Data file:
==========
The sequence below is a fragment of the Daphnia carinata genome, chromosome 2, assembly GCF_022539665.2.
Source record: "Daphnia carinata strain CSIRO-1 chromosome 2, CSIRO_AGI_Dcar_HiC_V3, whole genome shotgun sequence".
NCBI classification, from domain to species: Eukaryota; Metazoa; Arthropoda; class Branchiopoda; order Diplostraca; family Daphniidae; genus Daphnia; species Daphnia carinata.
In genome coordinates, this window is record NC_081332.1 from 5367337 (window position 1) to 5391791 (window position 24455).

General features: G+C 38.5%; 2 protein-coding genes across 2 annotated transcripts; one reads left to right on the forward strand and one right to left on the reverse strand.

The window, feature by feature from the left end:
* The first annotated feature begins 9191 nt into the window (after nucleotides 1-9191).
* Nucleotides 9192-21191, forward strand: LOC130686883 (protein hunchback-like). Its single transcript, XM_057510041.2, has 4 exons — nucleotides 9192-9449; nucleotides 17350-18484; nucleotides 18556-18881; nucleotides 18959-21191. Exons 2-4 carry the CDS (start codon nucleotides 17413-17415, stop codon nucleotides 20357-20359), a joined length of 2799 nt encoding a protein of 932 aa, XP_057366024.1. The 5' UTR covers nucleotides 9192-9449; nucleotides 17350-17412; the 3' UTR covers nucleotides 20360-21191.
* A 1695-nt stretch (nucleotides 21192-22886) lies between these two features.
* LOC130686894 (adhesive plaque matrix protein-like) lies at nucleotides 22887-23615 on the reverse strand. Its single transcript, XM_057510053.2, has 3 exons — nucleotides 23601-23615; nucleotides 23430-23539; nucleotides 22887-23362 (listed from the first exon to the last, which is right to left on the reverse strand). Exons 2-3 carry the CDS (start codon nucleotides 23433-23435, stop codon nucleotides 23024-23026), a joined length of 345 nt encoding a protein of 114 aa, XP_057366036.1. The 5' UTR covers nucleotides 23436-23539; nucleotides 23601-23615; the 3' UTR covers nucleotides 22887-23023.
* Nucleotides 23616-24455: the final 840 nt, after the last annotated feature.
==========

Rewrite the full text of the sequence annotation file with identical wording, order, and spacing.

The sequence below is a fragment of the Daphnia carinata genome, chromosome 2, assembly GCF_022539665.2.
Source record: "Daphnia carinata strain CSIRO-1 chromosome 2, CSIRO_AGI_Dcar_HiC_V3, whole genome shotgun sequence".
NCBI classification, from domain to species: Eukaryota; Metazoa; Arthropoda; class Branchiopoda; order Diplostraca; family Daphniidae; genus Daphnia; species Daphnia carinata.
In genome coordinates, this window is record NC_081332.1 from 5367337 (window position 1) to 5391791 (window position 24455).

General features: G+C 38.5%; 2 protein-coding genes across 2 annotated transcripts; one reads left to right on the forward strand and one right to left on the reverse strand.

The window, feature by feature from the left end:
* The first annotated feature begins 9191 nt into the window (after nucleotides 1-9191).
* Nucleotides 9192-21191, forward strand: LOC130686883 (protein hunchback-like). Its single transcript, XM_057510041.2, has 4 exons — nucleotides 9192-9449; nucleotides 17350-18484; nucleotides 18556-18881; nucleotides 18959-21191. Exons 2-4 carry the CDS (start codon nucleotides 17413-17415, stop codon nucleotides 20357-20359), a joined length of 2799 nt encoding a protein of 932 aa, XP_057366024.1. The 5' UTR covers nucleotides 9192-9449; nucleotides 17350-17412; the 3' UTR covers nucleotides 20360-21191.
* A 1695-nt stretch (nucleotides 21192-22886) lies between these two features.
* LOC130686894 (adhesive plaque matrix protein-like) lies at nucleotides 22887-23615 on the reverse strand. Its single transcript, XM_057510053.2, has 3 exons — nucleotides 23601-23615; nucleotides 23430-23539; nucleotides 22887-23362 (listed from the first exon to the last, which is right to left on the reverse strand). Exons 2-3 carry the CDS (start codon nucleotides 23433-23435, stop codon nucleotides 23024-23026), a joined length of 345 nt encoding a protein of 114 aa, XP_057366036.1. The 5' UTR covers nucleotides 23436-23539; nucleotides 23601-23615; the 3' UTR covers nucleotides 22887-23023.
* Nucleotides 23616-24455: the final 840 nt, after the last annotated feature.